My expensive waterproof jacket leaks!

This happens all the time to expensive waterproof jackets, but no worries; the jacket is most likely fine. It just needs some love. Let’s begin with a little background regarding waterproof-breathable (W-B) fabrics. These products (such as Gore-tex) are a plastic layer or laminate embedded within the nylon fabric of your shell. Additionally, the outer layer of nylon the shell is treated with a Durable Water Repellant (DWR) coating to shed water off the nylon.

This outer DWR coating is the key to the “leaking” issue. If the DWR wears off the outer nylon, the nylon wets out. The W-B layer still prevents the water from soaking through to you. However, with the outer nylon saturated, the W-B cannot “breathe” properly because the moisture you are creating as you move cannot escape. So, any moisture you create becomes trapped inside your jacket and you become wet. This all gives the appearance that your jacket is leaking. After all, it’s wet on the outside and wet on the inside in the same places!

So, the issue is not that your jacket leaks, but that the DWR has worn off and the jacket cannot function properly. This is not a quality problem with your jacket.  As you use your jacket and stuff it in and out of your pack, the DWR coating is abraded and wears off. This is normal. Periodically, re-treat it with an after market spray such as Revivetech. The spray-on stuff is best (wash-in is the alternative). A simple spray once or twice a season will keep your jacket in good working order, with no more apparent “leaking problems”. Every other season or so, it’s also a good idea to throw your jacket in the dryer on medium heat. This will warm the W-B layer and it will “even out” the surface so that the jacket continues to breathe well.

A rainy day is no excuse to not have fun in the backcountry. So grab your rain-jacket and hit the trail!

Graham Ottley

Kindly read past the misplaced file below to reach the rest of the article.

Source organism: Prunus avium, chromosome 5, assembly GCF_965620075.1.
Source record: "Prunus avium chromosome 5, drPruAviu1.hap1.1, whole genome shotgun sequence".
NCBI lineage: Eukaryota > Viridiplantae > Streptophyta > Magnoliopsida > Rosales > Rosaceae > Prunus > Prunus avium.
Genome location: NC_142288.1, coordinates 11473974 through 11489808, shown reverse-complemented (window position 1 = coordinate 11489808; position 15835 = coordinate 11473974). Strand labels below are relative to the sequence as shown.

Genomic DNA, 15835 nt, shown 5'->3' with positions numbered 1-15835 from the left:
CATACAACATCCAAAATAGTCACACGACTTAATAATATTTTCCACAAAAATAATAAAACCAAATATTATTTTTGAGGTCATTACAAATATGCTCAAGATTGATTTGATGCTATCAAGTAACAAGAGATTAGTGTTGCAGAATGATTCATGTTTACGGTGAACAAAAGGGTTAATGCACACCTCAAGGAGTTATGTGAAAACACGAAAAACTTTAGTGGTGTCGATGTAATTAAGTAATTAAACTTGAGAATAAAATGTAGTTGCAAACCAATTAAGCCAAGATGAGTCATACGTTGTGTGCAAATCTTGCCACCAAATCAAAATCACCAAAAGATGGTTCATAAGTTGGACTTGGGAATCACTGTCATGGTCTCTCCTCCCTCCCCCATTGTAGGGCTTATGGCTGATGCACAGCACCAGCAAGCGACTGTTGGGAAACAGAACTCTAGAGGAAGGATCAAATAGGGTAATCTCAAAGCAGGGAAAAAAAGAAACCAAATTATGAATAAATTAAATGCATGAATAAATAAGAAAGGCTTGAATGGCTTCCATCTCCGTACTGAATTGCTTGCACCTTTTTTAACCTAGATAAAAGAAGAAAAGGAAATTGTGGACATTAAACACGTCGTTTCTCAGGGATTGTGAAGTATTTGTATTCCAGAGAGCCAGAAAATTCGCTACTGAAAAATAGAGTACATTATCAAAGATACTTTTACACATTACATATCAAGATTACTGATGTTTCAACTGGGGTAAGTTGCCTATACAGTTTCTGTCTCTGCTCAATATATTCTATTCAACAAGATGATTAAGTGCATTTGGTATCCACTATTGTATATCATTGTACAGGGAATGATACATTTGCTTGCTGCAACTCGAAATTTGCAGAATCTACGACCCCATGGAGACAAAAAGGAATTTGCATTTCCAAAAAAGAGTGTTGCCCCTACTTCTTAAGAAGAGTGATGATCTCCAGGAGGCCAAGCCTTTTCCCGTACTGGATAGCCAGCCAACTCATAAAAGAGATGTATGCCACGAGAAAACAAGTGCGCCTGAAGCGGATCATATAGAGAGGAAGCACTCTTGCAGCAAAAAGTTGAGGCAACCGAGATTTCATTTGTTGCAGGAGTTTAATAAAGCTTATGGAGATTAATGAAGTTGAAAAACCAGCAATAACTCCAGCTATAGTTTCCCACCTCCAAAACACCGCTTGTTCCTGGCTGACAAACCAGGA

Born and raised in the Midwest (Iowa & Illinois), I always held a fascination for the outdoors and mountain landscapes as some “distant place” on maps. That fascination continues today but I am fortunate to have now lived and worked in the mountains for 15+ years. My first job as a guide was leading sea-kayak trips in coastal Ketchikan Alaska. After that season, I attended undergrad in the Southeast (Montreat College) studying Outdoor Education and Environmental Studies and went on to pursue my MBA. I first visited the Yosemite area during a spring break climbing trip with some buddies. I can vividly recall driving in and being completely awestruck by the beauty of The Valley, well as all the great climbing : ) After college I worked as a Guide with Summit Adventure in Yosemite as well as internationally in the Ecuadorian Andes and mountains of Mexico. I enjoyed teaching outdoor education in Santa Cruz and Yosemite Valley during my off-seasons. I also worked with Outward Bound California leading youth trips and eventually worked as Program Director at their Midpines and Joshua Tree locations. In 2016, I transitioned to SYMG and appreciated the thoughtful approach to the work of guiding. I enjoy spending time with the great crew of guides that come here to work, live and play. Beyond work in the outdoors, I am a proud father of two children, Owen & Eleanor. I enjoy adventures with them and my wife Sarah not quite as far afield. While we still return regularly to visit family in the midwest, we are happy to call Southern Yosemite home.